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Catarina AmorimRSS Feed of this column.

After many years as a scientist (immunology) at Oxford University I moved into scientific journalism and public understanding of science. I am still at Oxford Uni but now I write about any bio... Read More »

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Portuguese scientists have just published a revolutionary new approach to treat rheumatoid arthritis (RA) which, if translated to humans, can change the way we treat autoimmunity (and so diseases like RA but also diabetes and MS) and, with it, the lives of millions of patients

The new treatment by Joana Duarte, Luis Graca and colleagues from the Instituto de Medicina Molecular (IMM) in Lisbon is remarkable because it specifically stops the abnormal immunological response behind RA without touching the rest of the immune system, and a short treatment has long lasting effects suggesting that it might even cure the disease.

For some years now a small group of scientists have been pioneering a revolutionary idea; that the vertebrate immune system could have a role in the regulation of iron in the body.

Now a study in the journal Immunology shows that human lymphocytes (white blood cells) actually produce hepcidin, the most important protein in the regulation of iron levels in the body. What was unexpected was the fact that hepcidin affected lymphocyte multiplication, which occurs for example during an infection, showing that the two systems seem to be much more interlinked than even previously imagined.

Doctors can now understand better chronic myeloid leukaemia (CML), including how it responds to therapy, thanks to a new mathematical model for the disease developed by scientists in Portugal, Belgium and the United States. The work, to be published in the June edition of the journal Haematologica, also reveals that current therapies – which are not believed to cure CML – with the right protocol can actually get rid of the disease, and provides guidelines on how to do that. CML although rare, because of effective life-extending therapies, is now one of the most common leukaemias in the world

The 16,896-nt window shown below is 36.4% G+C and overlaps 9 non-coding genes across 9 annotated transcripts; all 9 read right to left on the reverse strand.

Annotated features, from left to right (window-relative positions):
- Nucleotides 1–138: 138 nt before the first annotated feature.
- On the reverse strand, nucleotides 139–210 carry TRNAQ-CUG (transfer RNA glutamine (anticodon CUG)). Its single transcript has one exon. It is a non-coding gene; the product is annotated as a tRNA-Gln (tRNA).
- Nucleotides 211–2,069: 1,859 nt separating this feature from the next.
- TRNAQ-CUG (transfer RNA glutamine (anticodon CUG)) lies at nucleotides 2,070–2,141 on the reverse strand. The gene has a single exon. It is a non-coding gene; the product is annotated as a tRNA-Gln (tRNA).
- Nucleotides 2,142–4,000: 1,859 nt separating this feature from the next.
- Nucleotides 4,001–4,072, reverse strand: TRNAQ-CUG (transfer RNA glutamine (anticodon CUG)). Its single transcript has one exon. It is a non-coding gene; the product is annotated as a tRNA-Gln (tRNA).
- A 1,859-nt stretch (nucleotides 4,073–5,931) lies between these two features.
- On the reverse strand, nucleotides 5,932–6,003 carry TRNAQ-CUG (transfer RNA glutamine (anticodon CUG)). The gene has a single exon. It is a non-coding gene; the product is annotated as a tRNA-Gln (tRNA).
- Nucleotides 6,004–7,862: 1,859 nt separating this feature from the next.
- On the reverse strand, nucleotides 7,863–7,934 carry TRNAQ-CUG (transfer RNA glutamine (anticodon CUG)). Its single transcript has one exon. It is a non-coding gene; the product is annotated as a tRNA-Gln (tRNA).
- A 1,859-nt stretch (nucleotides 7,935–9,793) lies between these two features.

Scientists have just identified several molecules capable of reversing the brain abnormalities of Parkinson’s disease (PD), while also uncovering new clues for its origin in a study just published in the journal Disease Models and Mechanisms (1). PD is characterised by abnormal deposits of a brain protein called alpha-synuclein throughout the damaged brain regions, but exactly what they do there is not clear.

Potentially fatal mosquito-borne West Nile fever (WNF) can become much more widespread in Europe than previously thought, say scientists in a new report just out in the journal BMC Evolutionary Biology(1). The disease in temperate climates is carried by a population of Culex pipiens mosquitoes that only bites birds - the disease reservoir host - but Bruno Gomes and colleagues from the Centre for Malaria and Tropical diseases and Institute of Hygiene and Tropical Medicine in Portugal found high numbers of hybrids between this population and another one that bites on humans. These hybrids, by feeding on both humans and birds, can act as a bridge transmitting the disease to humans.